The success of James Wan’s The Conjuring back in 2013 was a major factor in reminding studios of the market for classic supernatural horrors, and with a sequel and three spin-offs it’s clear that New Line Cinemas is trying to get as much out of this bankable franchise as possible. Unfortunately, if The Nun is any indication, this is another horror series that’s fast running out of ideas and in danger of containing more bad films than good ones.
After two spin-offs focusing on The Conjuring’s creepy Annabelle doll The Nun instead turns to the antagonist from The Conjuring 2, a demonic figure that prefers to present itself in a mockingly warped version of the classic hooded nun. While this spectre had some admittedly creepy moments in The Conjuring 2, it doesn’t really have any new tricks on display here – spending most of its screen time standing at the end of hallways, floating ominously towards the camera, or roaring at nothing in particular. Horror movie antagonists can usually get by with little more than the occasional creepy appearance provided that the scares are good and the story is interesting, but both these qualities are lacking here.
In a Romanian monastery the attempts of two nuns to stop the demonic influence slowly spreading through the area ends with one killed by the creature and the other committing suicide to prevent it from possessing her. In response, the Vatican sends Father Burke, a cynical priest and one of the few capable in performing exorcisms, and initiate nun Sister Irene to investigate whether or not the ground of the monastery is still holy and determine what motivated the suicide of Sister Victoria (Charlotte Hope). To get there they rely on help from ‘Frenchie’, a French-Canadian living in the area that delivers food to the monastery and discovered Sister Irene’s body. When they arrive at the monastery the already slow-moving plot grinds to almost a complete stop as they are forced to wait around while occasionally seeing glimpses of the other inhabitants and moving from jump-scare to jump-scare. There’s no narrative tension or sense of urgency, and things only really start to pick up in the last twenty minutes as director Corin Hardy rushes through a loud and sometimes laughable conclusion to reach for an ending that can vaguely link this story to the Warren family from the main series. The main cast provided little to draw me in any further, with Demián Bichir imbuing Father Burke with minimal characterisation beyond an impressive scowl and raspy voice while Taissa Farmiga goes the opposite direction with a wide-eyed earnestness that never really makes Sister Irene’s reactions to anything seem real. Jonas Bloquet is more enjoyable as the shotgun-swinging womaniser Frenchie, but his character feels more like he’s stepped out of Brendan Fraiser’s Mummy series than the dark and demonic world of the Conjuring films – particularly as any tension the film may build is immediately lost when a character cries out for ‘Frenchie’.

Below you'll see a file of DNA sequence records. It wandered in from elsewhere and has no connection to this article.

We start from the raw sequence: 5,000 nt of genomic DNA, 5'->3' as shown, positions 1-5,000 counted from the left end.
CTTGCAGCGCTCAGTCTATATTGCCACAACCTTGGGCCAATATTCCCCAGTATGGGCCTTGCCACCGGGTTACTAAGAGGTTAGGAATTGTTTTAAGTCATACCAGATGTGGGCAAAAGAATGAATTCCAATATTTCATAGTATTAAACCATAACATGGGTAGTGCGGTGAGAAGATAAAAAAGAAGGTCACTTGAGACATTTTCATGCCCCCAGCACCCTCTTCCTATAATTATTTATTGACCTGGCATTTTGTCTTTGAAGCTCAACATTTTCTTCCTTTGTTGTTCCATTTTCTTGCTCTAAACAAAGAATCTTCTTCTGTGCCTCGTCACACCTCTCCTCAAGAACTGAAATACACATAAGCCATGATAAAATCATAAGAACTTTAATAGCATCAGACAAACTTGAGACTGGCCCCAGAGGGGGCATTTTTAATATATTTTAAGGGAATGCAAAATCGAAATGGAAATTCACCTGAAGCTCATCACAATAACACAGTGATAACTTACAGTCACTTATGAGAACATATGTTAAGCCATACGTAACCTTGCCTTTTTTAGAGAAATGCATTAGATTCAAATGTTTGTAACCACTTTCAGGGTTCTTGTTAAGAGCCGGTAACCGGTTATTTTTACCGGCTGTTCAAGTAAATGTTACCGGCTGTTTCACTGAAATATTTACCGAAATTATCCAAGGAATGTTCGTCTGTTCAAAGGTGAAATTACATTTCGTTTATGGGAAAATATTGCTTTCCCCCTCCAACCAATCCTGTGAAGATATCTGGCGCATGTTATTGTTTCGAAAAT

There are a few decent ideas for scary moments in The Nun, aided by the gorgeous production design of the Romanian monastery setting, but the execution regularly falls flat as Gary Dauberman’s script moves from one to the other with nothing linking them. The characters repeatedly end up separated due to someone seeing something in the distance and blindly wandering off after it, and even before the credits had finished rolling I’d found myself forgetting what had happened in certain scenes due to how sloppily the film jumps between the characters in its attempt to deliver three scares at once. Bonnie Aarons as the titular Nun does have a suitably creepy presence, and there’s plenty of religious imagery and practices for Hardy to turn sinister, but those who were impressed by the character in her first appearance would probably have a better time re-watching The Conjuring 2.
1 and a half stars.